Book of Marvels
Wednesday, April 11, 2007
The Pungent and The Sweet

My friend had taken her seder plate down from the wall, where it usually hangs under the Mexican folk art sconce I gave her and her almost spouse a few years ago. Now, it was on the table, its scroll-like calligraphy nearly hidden by the egg, the parsley, the chicken bone (they didn't have lamb), and the horseradish. Off in the kitchen, a ham was waiting for the next day's Easter gathering. They are that kind of couple, it was that kind of weekend.

The horseradish had been prepared by another friend, ground from her own roots with some fresh beets thrown in. It was a gorgeous zinfandel color, unlike the horseradish in my picture, which came from a jar and looks more like applesauce. I was greedy for it, ate it on my matzo and my brisket and even licked it from my stained fingertips.

I almost named this post, "Back when I was Jewish." I wasn't really, but I was married to a Jewish man for nearly twenty years who had grown up in a tiny town in the Catskills. I had been madly in love with him--at least, for a long time--and adored his family, as well as the friends and relatives who filled their lives. I wasn't Jewish, but I had a Jewish last name and knew a bracing handful of Yiddish epithets and looked more like my in-laws than my husband did. People would walk into my mother-in-law's office, see the portrait of my husband and me on her desk, and say, "Your daughter married such a nice-looking boy!" During my brief stint in corporate communications at American Greetings, someone once came to ask me if I was interested in managing the Jewish card and gift-wrap lines. She was surprised when I said that I wasn't, you know, really Jewish.

My in-laws weren't religious, and I never went to a seder in their home. In fact, they were adamantly anti-religious; his father had equal opportunity contempt for both rabbis and priests. But all the ingredients at the seder the other night-- the matzo, the gefilte fish, the brisket, the horseradish--were regulars on their table.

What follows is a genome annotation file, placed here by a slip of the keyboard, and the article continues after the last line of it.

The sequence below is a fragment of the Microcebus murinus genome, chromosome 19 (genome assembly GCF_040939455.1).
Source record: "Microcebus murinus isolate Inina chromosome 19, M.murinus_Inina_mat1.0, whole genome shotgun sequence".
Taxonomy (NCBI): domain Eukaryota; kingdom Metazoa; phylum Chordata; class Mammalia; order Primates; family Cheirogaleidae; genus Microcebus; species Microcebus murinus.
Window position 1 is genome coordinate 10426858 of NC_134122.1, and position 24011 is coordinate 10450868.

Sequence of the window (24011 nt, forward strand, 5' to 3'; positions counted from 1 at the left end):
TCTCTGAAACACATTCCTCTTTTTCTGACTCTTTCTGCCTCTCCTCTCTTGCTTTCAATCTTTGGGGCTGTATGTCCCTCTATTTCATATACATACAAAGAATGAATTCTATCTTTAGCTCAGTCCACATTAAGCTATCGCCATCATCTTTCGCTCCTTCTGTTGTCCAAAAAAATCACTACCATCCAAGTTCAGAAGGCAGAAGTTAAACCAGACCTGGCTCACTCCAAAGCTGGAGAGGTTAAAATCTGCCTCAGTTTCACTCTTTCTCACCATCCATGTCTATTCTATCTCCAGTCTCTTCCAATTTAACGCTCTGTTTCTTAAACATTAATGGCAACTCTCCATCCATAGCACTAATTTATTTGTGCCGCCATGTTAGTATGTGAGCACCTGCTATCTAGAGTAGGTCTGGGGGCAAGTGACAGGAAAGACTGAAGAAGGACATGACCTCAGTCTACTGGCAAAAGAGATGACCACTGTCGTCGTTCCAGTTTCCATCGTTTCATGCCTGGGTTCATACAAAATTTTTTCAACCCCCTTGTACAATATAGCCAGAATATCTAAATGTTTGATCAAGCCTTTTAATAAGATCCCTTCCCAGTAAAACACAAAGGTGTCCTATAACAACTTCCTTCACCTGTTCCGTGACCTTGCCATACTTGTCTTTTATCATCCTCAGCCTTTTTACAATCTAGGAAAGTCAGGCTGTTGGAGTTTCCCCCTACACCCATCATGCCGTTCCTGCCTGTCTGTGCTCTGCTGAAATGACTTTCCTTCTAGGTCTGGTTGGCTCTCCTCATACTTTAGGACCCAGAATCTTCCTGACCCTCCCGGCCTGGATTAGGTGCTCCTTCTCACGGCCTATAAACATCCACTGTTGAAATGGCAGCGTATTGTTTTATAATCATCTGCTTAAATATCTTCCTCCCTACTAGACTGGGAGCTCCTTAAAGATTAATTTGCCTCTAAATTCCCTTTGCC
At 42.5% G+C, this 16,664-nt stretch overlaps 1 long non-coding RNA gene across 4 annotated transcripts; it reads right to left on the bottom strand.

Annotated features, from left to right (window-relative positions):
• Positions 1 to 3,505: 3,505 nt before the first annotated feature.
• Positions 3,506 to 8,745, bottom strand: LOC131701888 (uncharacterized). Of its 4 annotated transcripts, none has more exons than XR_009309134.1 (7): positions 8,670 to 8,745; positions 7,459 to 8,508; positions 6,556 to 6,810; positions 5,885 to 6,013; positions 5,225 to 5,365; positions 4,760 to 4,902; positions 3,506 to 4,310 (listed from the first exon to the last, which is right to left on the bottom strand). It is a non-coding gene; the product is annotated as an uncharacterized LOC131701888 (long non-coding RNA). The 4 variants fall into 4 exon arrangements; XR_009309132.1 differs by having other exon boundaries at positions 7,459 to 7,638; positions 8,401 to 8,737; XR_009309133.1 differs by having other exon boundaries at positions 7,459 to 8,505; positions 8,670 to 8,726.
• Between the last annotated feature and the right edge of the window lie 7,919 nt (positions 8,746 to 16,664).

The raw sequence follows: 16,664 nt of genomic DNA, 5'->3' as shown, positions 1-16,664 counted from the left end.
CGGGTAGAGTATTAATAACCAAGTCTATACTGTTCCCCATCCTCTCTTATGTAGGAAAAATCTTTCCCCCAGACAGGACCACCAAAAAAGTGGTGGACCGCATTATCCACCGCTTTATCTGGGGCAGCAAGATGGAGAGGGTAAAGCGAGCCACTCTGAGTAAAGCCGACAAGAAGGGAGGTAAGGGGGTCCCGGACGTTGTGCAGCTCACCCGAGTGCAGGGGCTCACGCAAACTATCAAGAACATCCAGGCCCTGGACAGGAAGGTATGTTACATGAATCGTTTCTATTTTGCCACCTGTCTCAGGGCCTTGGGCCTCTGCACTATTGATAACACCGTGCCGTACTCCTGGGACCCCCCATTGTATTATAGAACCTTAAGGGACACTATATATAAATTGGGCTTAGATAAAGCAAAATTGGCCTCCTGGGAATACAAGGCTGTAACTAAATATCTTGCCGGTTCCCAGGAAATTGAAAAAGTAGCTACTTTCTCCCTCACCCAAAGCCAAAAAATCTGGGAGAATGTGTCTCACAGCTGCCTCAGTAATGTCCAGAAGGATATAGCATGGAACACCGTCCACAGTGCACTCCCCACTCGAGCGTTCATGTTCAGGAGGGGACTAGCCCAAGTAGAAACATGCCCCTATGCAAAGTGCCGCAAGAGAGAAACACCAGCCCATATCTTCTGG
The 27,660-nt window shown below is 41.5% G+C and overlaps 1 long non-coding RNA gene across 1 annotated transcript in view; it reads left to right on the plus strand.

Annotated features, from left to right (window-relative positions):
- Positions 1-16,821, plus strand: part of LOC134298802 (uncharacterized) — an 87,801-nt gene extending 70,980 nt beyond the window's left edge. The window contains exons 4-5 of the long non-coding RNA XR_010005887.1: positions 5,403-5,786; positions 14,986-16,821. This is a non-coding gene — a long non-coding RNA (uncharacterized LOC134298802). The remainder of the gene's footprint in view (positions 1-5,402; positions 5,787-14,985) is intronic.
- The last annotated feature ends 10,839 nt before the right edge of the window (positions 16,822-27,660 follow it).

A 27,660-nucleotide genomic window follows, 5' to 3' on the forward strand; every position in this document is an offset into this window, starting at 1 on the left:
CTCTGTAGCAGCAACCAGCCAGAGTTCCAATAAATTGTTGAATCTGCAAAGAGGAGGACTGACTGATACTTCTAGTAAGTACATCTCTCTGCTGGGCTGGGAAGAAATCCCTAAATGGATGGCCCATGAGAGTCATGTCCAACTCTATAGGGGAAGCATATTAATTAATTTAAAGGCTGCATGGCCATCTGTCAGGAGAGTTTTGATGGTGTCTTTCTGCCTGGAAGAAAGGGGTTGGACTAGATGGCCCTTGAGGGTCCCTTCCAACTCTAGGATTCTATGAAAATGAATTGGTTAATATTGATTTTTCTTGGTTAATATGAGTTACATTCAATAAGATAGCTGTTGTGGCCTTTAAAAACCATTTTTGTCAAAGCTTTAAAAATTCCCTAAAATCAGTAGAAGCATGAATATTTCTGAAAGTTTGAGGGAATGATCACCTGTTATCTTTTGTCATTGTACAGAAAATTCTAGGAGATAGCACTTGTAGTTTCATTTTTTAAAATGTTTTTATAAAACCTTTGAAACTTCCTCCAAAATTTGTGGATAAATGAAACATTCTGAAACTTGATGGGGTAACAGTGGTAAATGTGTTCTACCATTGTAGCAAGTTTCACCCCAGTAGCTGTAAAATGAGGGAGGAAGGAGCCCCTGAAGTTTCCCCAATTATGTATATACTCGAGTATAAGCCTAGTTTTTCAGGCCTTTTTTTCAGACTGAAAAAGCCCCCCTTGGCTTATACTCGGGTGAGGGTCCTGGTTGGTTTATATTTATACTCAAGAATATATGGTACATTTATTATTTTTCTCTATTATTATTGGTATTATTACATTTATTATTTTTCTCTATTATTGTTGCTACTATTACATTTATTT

The horseradish often came from friends who lived on a chicken farm in an even tinier town than theirs; I don't think it had more than a outhouse-sized post office and a one-pump gas station. I always wanted to write about these friends, and now I'm sorry I didn't. Two brothers and their wives shared an old house across the road from a pond where they all fished summer and winter, through the ice. My husband and his sister had been regular visitors there when they were growing up, and then we--with our children--went calling every time we visited his parents.

It was a magical place. The two brothers and their wives were small and the rooms of the house were small and so crowded with wonders-- thousands of books and little sculptures and bowls of candy and platters of bowtie cookies and a baby grand piano and large chairs in which the small people looked like slightly wizened children, burnished with kindness and humor. One of the wives was such a lovely person. She was my mother-in-law's best friend; when she died, years after my divorce, I think my mother-in-law started to die, too. This woman was the smallest of the four. Her high-heeled shoes fit the children perfectly and she didn't mind if they clomped around in them. She always made egg salad before we came, and it was always perfect, the Platonic ideal of egg salad realized.

Outside, one of the brothers had a large garden, untended and unfenced. He planted enough, he said, to share with the rabbits and the deer. There was always a circle of chairs near the garden but under the reach of the trees where we sat in the summers and talked. These were long meandering hours with no urgency, no agenda. The other brother had fought in the Spanish Civil War and had stories, but you had to beg them from him; mostly, he liked to talk about the fish across the road and the funny things that people were doing around the county. He was my father-in-law's best friend (serendipitously, he was married to the woman with the tiny shoes). When my father-in-law died, the grief of it dimmed something forever in this brother.

The four of them made their own horseradish once a year in a big building attached to the back of their house. I think they used this room to inspect and package eggs the rest of the time, but when they ground the horseradish it was as if someone had lobbed tear gas into the room. When we'd pull up their long, weedy driveway during horseradish season, our eyes would start to water before we got out of the car. We'd have to run through this room with our arms across our eyes to get into the house, to reach for the perfect egg salad and the platter of bowtie cookies and the tiny shoes.